ST. MICHAEL, Minn. (WCCO) — A bright yellow IROC Z-28 Camaro isn’t exactly your typical family car. So, with another child on the way, Katie Ortega did what many young parents would do — she put it on Craigslist.
It wasn’t long afterward that the phone rang and a prospective buyer wanted to meet.
“We set up a time to meet and he said it was the car of his dreams and he was sure he wanted it,” Ortega said.
But when 38-year-old Cory Wojcik of Elk River handed Katie cash for the car and drove away, she had a sinking feeling something wasn’t quite right.
Wojcik simply peeled off 28 $100 dollar bills from his pocket. The $2800 she was asking seemed to be no problem for him. On the vehicle’s title he wrote down a fictitious name, claiming to be a “Tom McNair.”
Katie grew suspicious, so she took the wad of cash to a nearby convenience store to have the money checked by a clerk. Ortega said that’s when the dread really set in.
“The marker stayed a black color. He (the store clerk) said they’re counterfeit. He went through ’em and checked a couple more and said they’re all counterfeit,” she said.
Ortega and her husband had been scammed and now had worthless money and no Camaro. They called the Wright County Sheriff’s Department and reported the stolen car. Within 90 minutes, a deputy had the car spotted. Wojcik was driving the stolen vehicle on Highway 24 in Clearwater. The deputy followed him until Wojcik hit a dead end and had to turn around.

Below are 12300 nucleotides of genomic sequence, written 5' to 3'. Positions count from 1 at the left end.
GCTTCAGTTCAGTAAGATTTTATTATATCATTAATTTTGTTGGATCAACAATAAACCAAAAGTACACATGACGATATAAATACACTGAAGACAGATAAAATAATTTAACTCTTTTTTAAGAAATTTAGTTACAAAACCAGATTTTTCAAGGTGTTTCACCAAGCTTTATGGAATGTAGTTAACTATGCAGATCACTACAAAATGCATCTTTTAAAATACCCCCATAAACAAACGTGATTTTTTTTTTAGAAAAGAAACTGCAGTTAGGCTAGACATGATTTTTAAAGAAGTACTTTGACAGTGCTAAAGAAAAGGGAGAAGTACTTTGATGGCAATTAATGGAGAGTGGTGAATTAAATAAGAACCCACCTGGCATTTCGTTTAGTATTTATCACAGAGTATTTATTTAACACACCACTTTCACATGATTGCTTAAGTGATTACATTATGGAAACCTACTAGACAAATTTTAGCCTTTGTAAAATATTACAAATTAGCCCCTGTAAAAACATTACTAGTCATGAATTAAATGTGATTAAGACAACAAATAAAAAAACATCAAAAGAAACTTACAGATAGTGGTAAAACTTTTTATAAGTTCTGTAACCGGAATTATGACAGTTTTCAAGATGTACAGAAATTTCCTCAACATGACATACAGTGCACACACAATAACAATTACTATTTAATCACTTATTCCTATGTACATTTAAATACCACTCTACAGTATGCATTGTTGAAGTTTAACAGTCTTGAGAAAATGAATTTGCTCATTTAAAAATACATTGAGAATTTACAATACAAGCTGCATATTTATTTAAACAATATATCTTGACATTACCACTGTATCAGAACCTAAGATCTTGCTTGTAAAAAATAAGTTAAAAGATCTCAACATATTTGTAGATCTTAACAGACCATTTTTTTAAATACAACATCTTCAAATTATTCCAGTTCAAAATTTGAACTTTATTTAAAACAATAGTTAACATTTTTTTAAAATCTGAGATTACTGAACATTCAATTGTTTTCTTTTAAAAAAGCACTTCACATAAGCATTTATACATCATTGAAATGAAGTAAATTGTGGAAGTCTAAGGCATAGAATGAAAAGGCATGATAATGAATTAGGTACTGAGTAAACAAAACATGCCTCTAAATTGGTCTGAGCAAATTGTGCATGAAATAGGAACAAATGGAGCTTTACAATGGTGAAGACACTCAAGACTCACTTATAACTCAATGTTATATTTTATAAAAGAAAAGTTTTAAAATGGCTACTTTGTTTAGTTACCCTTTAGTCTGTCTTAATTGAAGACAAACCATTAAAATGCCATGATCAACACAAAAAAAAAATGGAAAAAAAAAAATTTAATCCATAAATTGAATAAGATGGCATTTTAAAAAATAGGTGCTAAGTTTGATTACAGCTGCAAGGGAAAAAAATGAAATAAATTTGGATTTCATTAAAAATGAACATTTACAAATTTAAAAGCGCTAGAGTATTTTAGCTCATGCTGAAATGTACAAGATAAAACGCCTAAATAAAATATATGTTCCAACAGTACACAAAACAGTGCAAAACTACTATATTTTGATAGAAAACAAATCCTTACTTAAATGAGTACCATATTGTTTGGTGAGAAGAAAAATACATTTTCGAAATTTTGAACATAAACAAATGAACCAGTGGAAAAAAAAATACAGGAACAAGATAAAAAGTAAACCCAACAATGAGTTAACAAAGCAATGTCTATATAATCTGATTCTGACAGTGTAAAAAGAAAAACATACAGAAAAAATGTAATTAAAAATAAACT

“Fortunately for us he took a dead end road, where a bridge was out. He then turned around and the deputy put on the emergency lights. That began a chase for about nine miles,” said Wright County Sheriff Joe Hagerty.
When Wojcik wouldn’t stop, deputies placed “stop sticks,” bars with large spikes, onto the roadway. When Wojcik hit the device it immediately blew out the two driver side tires, sending him into a ditch. He got out and ran from the scene but was quickly tackled and arrested.
Katie’s car will be returned to her, a little dented and worse for the wear. She’s now certain to be a little wiser the next time a buyer comes knocking.
“This time we learned our lesson, to be very careful,” Ortega said.